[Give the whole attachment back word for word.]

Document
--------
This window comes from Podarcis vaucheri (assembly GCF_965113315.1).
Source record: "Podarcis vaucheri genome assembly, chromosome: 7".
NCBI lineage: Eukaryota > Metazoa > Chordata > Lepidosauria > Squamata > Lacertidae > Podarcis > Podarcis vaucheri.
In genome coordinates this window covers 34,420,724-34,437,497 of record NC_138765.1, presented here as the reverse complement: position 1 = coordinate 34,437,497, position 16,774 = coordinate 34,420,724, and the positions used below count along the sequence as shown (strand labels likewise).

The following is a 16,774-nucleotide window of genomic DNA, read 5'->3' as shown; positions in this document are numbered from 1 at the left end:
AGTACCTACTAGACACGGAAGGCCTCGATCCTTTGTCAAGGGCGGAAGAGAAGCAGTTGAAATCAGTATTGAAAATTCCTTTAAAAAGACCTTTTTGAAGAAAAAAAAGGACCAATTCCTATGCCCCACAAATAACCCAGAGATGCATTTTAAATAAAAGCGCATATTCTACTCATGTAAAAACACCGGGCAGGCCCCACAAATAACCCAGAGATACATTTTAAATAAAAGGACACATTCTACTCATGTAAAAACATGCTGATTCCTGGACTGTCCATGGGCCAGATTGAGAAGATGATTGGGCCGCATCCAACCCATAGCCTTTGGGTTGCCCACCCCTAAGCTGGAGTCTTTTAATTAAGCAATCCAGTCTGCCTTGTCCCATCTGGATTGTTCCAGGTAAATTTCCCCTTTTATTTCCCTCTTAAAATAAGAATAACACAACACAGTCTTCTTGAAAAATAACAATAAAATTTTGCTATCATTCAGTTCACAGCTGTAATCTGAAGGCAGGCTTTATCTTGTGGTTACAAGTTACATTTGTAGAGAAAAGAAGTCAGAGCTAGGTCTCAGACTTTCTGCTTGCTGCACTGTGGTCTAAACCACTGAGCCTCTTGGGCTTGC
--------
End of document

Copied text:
This window comes from Podarcis vaucheri (assembly GCF_965113315.1).
Source record: "Podarcis vaucheri genome assembly, chromosome: 7".
NCBI lineage: Eukaryota > Metazoa > Chordata > Lepidosauria > Squamata > Lacertidae > Podarcis > Podarcis vaucheri.
In genome coordinates this window covers 34,420,724-34,437,497 of record NC_138765.1, presented here as the reverse complement: position 1 = coordinate 34,437,497, position 16,774 = coordinate 34,420,724, and the positions used below count along the sequence as shown (strand labels likewise).

The following is a 16,774-nucleotide window of genomic DNA, read 5'->3' as shown; positions in this document are numbered from 1 at the left end:
AGTACCTACTAGACACGGAAGGCCTCGATCCTTTGTCAAGGGCGGAAGAGAAGCAGTTGAAATCAGTATTGAAAATTCCTTTAAAAAGACCTTTTTGAAGAAAAAAAAGGACCAATTCCTATGCCCCACAAATAACCCAGAGATGCATTTTAAATAAAAGCGCATATTCTACTCATGTAAAAACACCGGGCAGGCCCCACAAATAACCCAGAGATACATTTTAAATAAAAGGACACATTCTACTCATGTAAAAACATGCTGATTCCTGGACTGTCCATGGGCCAGATTGAGAAGATGATTGGGCCGCATCCAACCCATAGCCTTTGGGTTGCCCACCCCTAAGCTGGAGTCTTTTAATTAAGCAATCCAGTCTGCCTTGTCCCATCTGGATTGTTCCAGGTAAATTTCCCCTTTTATTTCCCTCTTAAAATAAGAATAACACAACACAGTCTTCTTGAAAAATAACAATAAAATTTTGCTATCATTCAGTTCACAGCTGTAATCTGAAGGCAGGCTTTATCTTGTGGTTACAAGTTACATTTGTAGAGAAAAGAAGTCAGAGCTAGGTCTCAGACTTTCTGCTTGCTGCACTGTGGTCTAAACCACTGAGCCTCTTGGGCTTGC